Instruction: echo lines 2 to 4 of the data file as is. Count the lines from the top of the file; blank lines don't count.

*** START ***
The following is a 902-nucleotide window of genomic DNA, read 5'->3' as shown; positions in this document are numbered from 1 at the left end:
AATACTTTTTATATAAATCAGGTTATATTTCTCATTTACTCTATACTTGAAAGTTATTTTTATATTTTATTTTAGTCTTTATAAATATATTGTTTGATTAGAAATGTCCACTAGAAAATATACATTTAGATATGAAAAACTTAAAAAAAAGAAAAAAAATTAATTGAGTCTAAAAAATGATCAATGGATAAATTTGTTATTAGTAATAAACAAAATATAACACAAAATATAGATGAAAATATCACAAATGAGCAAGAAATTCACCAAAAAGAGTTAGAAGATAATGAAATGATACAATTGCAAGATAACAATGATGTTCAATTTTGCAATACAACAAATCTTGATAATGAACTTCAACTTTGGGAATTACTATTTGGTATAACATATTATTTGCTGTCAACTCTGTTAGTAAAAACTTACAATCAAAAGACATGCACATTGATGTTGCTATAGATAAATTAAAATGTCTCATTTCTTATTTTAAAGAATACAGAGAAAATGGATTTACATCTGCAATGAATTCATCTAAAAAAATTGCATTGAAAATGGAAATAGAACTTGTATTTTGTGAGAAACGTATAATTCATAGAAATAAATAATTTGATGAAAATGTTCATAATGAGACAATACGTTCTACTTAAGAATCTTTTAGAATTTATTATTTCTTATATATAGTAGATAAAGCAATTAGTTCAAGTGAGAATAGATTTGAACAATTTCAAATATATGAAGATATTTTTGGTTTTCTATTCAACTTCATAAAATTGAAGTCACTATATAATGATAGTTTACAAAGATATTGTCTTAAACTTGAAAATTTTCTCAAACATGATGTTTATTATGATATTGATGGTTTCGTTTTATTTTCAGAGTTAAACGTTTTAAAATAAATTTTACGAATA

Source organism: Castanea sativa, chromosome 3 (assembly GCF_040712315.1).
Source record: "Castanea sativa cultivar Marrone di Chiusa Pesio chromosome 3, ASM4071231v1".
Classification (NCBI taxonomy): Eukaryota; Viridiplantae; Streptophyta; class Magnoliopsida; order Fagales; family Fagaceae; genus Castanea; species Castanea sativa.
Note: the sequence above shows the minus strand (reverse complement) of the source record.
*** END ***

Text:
AATACTTTTTATATAAATCAGGTTATATTTCTCATTTACTCTATACTTGAAAGTTATTTTTATATTTTATTTTAGTCTTTATAAATATATTGTTTGATTAGAAATGTCCACTAGAAAATATACATTTAGATATGAAAAACTTAAAAAAAAGAAAAAAAATTAATTGAGTCTAAAAAATGATCAATGGATAAATTTGTTATTAGTAATAAACAAAATATAACACAAAATATAGATGAAAATATCACAAATGAGCAAGAAATTCACCAAAAAGAGTTAGAAGATAATGAAATGATACAATTGCAAGATAACAATGATGTTCAATTTTGCAATACAACAAATCTTGATAATGAACTTCAACTTTGGGAATTACTATTTGGTATAACATATTATTTGCTGTCAACTCTGTTAGTAAAAACTTACAATCAAAAGACATGCACATTGATGTTGCTATAGATAAATTAAAATGTCTCATTTCTTATTTTAAAGAATACAGAGAAAATGGATTTACATCTGCAATGAATTCATCTAAAAAAATTGCATTGAAAATGGAAATAGAACTTGTATTTTGTGAGAAACGTATAATTCATAGAAATAAATAATTTGATGAAAATGTTCATAATGAGACAATACGTTCTACTTAAGAATCTTTTAGAATTTATTATTTCTTATATATAGTAGATAAAGCAATTAGTTCAAGTGAGAATAGATTTGAACAATTTCAAATATATGAAGATATTTTTGGTTTTCTATTCAACTTCATAAAATTGAAGTCACTATATAATGATAGTTTACAAAGATATTGTCTTAAACTTGAAAATTTTCTCAAACATGATGTTTATTATGATATTGATGGTTTCGTTTTATTTTCAGAGTTAAACGTTTTAAAATAAATTTTACGAATA

Source organism: Castanea sativa, chromosome 3 (assembly GCF_040712315.1).
Source record: "Castanea sativa cultivar Marrone di Chiusa Pesio chromosome 3, ASM4071231v1".